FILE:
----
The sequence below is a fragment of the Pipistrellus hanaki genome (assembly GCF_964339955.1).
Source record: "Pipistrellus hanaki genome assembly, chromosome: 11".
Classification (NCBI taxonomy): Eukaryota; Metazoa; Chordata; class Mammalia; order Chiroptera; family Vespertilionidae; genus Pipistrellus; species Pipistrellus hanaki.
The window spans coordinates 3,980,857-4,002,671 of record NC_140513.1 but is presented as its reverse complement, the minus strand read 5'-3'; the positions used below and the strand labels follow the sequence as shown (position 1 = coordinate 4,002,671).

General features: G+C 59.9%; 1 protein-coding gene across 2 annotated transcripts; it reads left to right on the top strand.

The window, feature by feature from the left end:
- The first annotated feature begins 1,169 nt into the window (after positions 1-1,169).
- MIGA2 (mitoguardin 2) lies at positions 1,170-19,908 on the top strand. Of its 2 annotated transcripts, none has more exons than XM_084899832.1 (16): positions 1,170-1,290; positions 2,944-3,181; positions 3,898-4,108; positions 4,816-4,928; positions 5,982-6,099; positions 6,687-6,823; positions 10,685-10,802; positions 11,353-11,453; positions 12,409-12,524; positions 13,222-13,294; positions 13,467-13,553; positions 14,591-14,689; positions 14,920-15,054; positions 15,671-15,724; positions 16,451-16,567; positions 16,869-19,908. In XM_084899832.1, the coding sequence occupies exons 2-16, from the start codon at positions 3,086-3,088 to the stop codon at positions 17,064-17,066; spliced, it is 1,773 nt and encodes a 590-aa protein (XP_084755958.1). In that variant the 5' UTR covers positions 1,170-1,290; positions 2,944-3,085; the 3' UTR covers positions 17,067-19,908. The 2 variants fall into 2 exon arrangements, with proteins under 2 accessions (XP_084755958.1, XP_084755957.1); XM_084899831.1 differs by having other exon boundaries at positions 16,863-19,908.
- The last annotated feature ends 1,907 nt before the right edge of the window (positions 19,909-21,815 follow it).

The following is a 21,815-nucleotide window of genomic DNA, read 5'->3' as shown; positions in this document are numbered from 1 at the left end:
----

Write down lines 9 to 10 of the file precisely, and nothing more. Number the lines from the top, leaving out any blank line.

- The last annotated feature ends 1,907 nt before the right edge of the window (positions 19,909-21,815 follow it).

The following is a 21,815-nucleotide window of genomic DNA, read 5'->3' as shown; positions in this document are numbered from 1 at the left end: